3. Hawkins.J. Potential Pitfalls of Short-Term Medical Missions. Journal of Christian Nursing, October/December 2013. Available at: http://www.nursingcenter.com/lnc/CEArticle?an=00005217-201312000-00023&Journal_ID=642167&Issue_ID=1602350#P20.

4. UN General Assembly, “Universal Declaration of Human Rights”, 10 December 1948, 217 A (III), Available at: http://www.un.org/en/documents/udhr.

5. Additionally, the Constitution of the World Health Organization provides that “the enjoyment of the highest attainable standard of health is one of the fundamental rights of every human being without distinction of race, religion, political belief, economic or social condition”. The International Covenant on Economic, Social and Cultural Rights, article 12, recognizes the right of everyone to the enjoyment of the highest attainable standard of physical and mental health.

6. UN General Assembly, “International Covenant on Economic, Social and Cultural Rights”, 16 December 1966, United Nations, Treaty Series, vol. 993, p. 3, Available at:    http://www.ohchr.org/EN/ProfessionalInterest/Pages/CESCR.aspx.

7. Aginam O. “Health and Human Security in Emergencies”. United Nations University. Available at: http://unu.edu/publications/articles/health-and-human-security-in-emergencies.html.

8. Mongelard E, “Corporate civil liability for violations of international humanitarian law”. Volume 88, Number 863: September 2006. International Review of the Red Cross. Available at: http://www.icrc.org/eng/assets/files/other/irrc_863_mongelard.pdf.

9. Klamp C., “Legal Liability in the Humanitarian Sector”, June 19, 2012. Available at: http://www.hg.org/article.asp?id=27150.

10. World Medical Association, “Declaration of Helsinki: Ethical Principles for Medical research Involving Human Subjects”, June 1964. Available at: http://www.wma.net/en/30publications/10policies/b3/.

11. UNESCO has ratified a Universal Declaration on Bioethics and Human Rights, stressing the need to reinforce international cooperation in the field of bioethics. This declaration takes into account, in particular, the special needs of developing countries, indigenous communities, and vulnerable populations.UNESCO, Universal Declaration on Bioethics and Human Rights 19 October 2005. Available at: http://unesdoc.unesco.org/images/0014/001461/146180e.pdf.

12. Holt R. “Ethical Conduct of Humanitarian Medical Missions: Informed Consent,” Arch facial plastic surgery/Vol 14 (No. 3), May/June 2012. Available at: http://archfaci.jamanetwork.com/article.aspx?articleid=1157668.

13. Gorske A. “Why patients are at much greater risk of serious harm from drugs in short-term missions”. The Center for the Study of Health in Missions.

14. “The legal framework for volunteering in emergencies”. International Federation of Red Cross and Red Crescent Societies, Geneva, 2011. Available at: www.ifrc.org/PageFiles/125640/legalframework.pdf.

15. Emergency Volunteer Health Practitioners Act 2007. Available at: http://www.uniformlaws.org/Act.aspx?title=Emergency%20Volunteer%20Health%20Practitioners

16. Tibbalis J. “Legal Liabilities for assistance and lack of assistance rendered by Good Samaritans and volunteers”. 2004. Available at: http://www.resus.org.au/policy/documents/good_samaritans_volunteers.pdf.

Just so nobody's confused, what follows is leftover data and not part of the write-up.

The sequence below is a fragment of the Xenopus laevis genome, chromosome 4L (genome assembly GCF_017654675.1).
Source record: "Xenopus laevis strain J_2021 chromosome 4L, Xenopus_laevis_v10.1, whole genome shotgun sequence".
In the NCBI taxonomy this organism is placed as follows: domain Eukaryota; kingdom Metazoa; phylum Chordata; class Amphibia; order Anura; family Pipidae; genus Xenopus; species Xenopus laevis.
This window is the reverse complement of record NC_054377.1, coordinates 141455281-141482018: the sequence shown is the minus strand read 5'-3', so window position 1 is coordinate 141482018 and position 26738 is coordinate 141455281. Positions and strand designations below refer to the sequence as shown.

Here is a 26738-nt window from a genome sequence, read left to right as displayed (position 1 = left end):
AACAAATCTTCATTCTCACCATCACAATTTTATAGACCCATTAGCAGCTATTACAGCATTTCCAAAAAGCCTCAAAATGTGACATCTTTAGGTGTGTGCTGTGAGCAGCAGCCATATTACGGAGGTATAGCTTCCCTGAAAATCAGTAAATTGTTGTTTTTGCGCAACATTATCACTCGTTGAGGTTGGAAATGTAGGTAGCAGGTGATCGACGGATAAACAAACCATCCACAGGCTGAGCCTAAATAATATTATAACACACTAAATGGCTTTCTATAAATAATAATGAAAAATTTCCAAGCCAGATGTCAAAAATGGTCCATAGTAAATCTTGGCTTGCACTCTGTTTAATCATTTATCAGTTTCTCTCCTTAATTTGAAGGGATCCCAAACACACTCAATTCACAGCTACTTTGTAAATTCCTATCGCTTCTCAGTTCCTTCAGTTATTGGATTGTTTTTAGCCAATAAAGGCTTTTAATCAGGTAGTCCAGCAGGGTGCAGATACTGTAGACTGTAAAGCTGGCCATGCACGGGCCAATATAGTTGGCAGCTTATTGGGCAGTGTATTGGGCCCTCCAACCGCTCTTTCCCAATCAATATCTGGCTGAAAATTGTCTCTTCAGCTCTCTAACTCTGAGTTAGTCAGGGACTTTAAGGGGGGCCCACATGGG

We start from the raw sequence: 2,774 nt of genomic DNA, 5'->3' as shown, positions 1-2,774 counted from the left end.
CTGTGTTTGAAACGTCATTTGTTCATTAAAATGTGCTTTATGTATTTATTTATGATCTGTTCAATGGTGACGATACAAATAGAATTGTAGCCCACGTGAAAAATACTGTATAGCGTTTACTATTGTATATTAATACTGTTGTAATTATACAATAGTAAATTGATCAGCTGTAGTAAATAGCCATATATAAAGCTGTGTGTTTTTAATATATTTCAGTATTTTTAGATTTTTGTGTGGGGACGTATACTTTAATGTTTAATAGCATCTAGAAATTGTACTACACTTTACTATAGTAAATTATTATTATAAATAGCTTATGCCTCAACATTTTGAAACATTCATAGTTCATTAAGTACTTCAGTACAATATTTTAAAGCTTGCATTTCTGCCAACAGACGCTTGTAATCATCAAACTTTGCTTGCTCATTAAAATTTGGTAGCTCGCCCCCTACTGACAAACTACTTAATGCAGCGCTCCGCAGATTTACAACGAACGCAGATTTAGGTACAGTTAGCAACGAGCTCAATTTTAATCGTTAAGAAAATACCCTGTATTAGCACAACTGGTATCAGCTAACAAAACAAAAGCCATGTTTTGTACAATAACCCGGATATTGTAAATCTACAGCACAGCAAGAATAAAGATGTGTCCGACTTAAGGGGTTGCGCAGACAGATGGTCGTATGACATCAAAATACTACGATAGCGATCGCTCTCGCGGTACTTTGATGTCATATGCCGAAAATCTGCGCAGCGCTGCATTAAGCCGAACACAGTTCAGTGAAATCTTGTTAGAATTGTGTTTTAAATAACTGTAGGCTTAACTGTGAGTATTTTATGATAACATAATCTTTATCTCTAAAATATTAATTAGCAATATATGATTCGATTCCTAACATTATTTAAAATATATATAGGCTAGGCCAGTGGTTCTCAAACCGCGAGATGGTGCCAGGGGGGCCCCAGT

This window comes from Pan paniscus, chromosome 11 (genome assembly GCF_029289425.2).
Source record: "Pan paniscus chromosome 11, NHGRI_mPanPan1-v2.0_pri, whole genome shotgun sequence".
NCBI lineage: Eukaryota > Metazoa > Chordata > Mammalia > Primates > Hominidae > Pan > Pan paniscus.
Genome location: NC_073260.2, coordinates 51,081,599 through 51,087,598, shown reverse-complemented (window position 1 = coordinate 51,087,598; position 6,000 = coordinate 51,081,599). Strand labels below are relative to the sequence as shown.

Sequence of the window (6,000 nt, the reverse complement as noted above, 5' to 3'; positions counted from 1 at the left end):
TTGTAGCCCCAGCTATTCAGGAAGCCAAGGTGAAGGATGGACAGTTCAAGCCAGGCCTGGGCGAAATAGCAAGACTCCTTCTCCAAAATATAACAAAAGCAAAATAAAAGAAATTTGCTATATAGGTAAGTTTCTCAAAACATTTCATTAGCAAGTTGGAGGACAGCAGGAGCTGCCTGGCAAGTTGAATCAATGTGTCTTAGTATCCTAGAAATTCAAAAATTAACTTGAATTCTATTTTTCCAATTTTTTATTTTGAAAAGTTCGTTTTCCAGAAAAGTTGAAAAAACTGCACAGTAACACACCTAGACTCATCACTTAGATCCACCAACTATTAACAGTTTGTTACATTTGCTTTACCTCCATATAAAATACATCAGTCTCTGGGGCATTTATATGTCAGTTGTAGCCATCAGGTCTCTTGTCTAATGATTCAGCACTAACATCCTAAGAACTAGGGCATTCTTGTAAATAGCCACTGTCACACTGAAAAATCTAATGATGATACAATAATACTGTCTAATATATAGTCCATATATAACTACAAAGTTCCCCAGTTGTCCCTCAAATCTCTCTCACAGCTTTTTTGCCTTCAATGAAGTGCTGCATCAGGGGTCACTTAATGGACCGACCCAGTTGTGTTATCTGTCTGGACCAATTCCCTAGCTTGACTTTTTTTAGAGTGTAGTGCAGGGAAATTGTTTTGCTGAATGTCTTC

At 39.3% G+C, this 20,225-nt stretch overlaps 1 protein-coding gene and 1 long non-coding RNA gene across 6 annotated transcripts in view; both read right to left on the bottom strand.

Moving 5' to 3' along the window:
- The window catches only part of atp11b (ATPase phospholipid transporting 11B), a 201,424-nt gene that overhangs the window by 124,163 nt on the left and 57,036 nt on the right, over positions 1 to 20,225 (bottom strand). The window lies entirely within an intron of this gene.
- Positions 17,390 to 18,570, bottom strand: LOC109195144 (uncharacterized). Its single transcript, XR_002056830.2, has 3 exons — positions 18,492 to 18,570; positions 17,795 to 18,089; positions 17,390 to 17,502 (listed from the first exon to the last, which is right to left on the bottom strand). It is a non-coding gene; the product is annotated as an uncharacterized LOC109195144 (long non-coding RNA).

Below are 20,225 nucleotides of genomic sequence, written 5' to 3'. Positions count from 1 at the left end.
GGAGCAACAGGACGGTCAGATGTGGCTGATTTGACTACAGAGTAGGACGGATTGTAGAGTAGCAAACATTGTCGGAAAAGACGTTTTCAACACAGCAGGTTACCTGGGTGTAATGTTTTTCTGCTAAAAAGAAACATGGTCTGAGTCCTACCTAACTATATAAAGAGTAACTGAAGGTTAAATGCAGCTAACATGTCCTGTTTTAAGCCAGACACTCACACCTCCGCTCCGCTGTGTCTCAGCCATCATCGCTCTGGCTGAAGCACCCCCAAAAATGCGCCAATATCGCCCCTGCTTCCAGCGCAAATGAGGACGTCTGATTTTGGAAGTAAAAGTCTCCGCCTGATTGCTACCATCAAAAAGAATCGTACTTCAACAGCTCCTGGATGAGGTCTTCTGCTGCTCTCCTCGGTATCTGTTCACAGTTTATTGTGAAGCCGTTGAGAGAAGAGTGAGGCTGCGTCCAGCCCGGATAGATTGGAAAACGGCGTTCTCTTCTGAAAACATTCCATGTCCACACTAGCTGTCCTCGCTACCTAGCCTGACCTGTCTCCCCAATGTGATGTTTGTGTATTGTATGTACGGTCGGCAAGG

17. Marcus D Are you protected from liability when volunteering at home, abroad? AAP News 2010; 31:1.

18. Candari C. Medical missions to the Philippines may disappear, August 16, 2012. Available at: http://asianjournalusa.com/restrictive-rules-on-medical-mission-in-the-philippines-p12498-119.htm.

19. Lundy D. “Medical liability in the Developing World”. American Academy of Orthopedic Surgeons. Oct 2008. Available at: http://www.aaos.org/news/aaosnow/oct08/managing8.asp.

20. Christian Medical and Dental Association. Available at: http://www.cmda.org/wcm/CMDA/ISSUES_and_ETHICS/Healthcare/International_Healthcare/CMDA/Issues2/Healthcare1/International_Healthcare1/International_Health.aspx?hkey=3f0069dc-5eb3-452f-9e1f-652b8965108f. The survey does not mention whether the lawsuits were surgical, medical or anaesthesia-related but the incidents appeared primarily involve longer-term volunteers. The data was gathered through a survey of volunteers; 1,000 surveys were sent with only 59 responses, a 5.9 percent response rate, which raises questions about the validity of the survey.

21. Cortez N. “Medical Malpractice Model For Developing Countries?” Available at: http://www.academia.edu/3744350/A_Medical_Malpractice_Model_for_Developing_Countries.

22. Uejima T. “Medical Missions and Medical Malpractice: the current state of Medical Malpractice Overseas”. Americal Society of Anasthesiologists. Feb 2011, Available at: http://depts.washington.edu/asaccp/sites/default/files/pdf/Click%20here%20for%20_105.pdf.

23. “Legal Issues Facing Humanitarian Medical Missions Abroad”. The 9th International RAMA-RADA-RASA Medical and Scientific Conference November 9-11, 2012 Philadelphia, Pennsylvania, USA Available at: http://www.gellisgroup.com/publications/GAssociates_Humanitarian_Physicians_Abroad_Presentation_11-5-12.pdf.

24. Gallagher Charitable International Insurance Services. “Overseas medical professional liability referral”. Available at: http://www.aaintl.com/overseas_liability.cfm.

25. Medicin Sans Frontieres. “What does the MSF insurance policy cover?” Available at: http://www.msf.org.za/faq-page/what-does-msf-insurance-policy-cover.

26. Tan R, “The preparation of volunteers for deployment in emergencies”. Aust Journal of Emergency Management, Vol. 21 No. 4, November 2006.

27. Cranston R, “Access to Justice in South and South-East Asia, in Good Government And Law: Legal And Institutional Reform In Developing Countries”. 233 (Julio Foundez ed., 1997).

28. Partners in Health. “Amended and restated by-laws of Partners in Health, a nonprofit corporation”. Available at: http://act.pih.org/page/-/financials/PIH_By-laws%20_revised_9-2-08.pdf.

29. W. “Ted” Kuhn, “Medical Malpractice in the Developing World. Global Medical Missions”, (Winepress Publishing, 2007).